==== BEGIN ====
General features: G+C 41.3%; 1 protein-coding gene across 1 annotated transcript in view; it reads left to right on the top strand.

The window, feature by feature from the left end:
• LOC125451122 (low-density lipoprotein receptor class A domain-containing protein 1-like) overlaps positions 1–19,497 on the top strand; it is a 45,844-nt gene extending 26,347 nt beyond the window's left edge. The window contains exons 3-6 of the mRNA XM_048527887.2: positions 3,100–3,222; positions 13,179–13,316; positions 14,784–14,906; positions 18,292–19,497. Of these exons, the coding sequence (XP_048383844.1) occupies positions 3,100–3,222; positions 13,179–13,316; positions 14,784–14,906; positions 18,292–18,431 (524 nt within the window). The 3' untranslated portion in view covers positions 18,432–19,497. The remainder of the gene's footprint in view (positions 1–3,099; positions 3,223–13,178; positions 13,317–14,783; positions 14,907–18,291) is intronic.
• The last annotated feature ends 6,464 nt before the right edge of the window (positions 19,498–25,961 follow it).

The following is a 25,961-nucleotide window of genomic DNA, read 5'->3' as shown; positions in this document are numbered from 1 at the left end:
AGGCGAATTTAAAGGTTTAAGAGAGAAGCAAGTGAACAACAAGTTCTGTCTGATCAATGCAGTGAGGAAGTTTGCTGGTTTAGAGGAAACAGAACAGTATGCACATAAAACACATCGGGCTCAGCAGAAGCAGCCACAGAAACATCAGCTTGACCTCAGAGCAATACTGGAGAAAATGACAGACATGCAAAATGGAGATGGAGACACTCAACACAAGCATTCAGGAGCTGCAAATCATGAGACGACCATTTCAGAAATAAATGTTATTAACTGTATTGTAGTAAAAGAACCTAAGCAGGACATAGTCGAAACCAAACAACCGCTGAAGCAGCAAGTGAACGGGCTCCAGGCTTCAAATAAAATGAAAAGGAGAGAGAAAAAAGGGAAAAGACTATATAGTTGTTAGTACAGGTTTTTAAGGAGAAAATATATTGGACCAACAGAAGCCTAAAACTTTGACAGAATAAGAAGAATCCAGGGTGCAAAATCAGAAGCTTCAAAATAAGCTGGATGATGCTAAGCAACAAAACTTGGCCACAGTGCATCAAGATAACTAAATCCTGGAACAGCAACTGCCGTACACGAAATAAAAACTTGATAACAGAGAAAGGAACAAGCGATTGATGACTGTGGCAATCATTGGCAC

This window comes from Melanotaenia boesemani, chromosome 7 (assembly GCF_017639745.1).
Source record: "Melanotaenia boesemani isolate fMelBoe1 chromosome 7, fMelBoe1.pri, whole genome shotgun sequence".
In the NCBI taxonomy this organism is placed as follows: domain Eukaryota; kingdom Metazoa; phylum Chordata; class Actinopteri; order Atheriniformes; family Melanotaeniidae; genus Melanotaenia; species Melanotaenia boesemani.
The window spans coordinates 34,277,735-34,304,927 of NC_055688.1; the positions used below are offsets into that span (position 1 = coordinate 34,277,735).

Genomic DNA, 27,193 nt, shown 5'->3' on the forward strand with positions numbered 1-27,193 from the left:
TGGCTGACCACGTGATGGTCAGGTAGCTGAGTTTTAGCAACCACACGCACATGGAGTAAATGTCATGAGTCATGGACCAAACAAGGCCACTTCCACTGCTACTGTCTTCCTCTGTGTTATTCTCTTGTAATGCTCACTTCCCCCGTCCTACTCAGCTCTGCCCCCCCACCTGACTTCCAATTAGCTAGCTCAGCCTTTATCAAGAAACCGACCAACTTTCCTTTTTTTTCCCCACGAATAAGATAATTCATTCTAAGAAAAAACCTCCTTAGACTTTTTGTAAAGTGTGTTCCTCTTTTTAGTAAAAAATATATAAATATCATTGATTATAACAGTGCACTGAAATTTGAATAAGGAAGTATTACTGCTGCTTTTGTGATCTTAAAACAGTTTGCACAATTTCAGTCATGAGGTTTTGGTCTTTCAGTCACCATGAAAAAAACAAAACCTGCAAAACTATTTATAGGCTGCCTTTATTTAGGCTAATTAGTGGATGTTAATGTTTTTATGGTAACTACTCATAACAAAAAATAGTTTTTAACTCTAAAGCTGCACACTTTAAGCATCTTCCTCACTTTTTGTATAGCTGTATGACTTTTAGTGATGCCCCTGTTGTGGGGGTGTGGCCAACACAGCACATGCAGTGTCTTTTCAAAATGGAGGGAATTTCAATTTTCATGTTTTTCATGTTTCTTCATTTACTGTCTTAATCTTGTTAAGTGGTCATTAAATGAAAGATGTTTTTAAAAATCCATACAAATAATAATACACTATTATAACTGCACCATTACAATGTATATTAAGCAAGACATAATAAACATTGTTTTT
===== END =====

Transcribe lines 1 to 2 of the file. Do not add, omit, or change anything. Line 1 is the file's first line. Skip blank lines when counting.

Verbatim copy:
General features: G+C 41.3%; 1 protein-coding gene across 1 annotated transcript in view; it reads left to right on the top strand.

The window, feature by feature from the left end: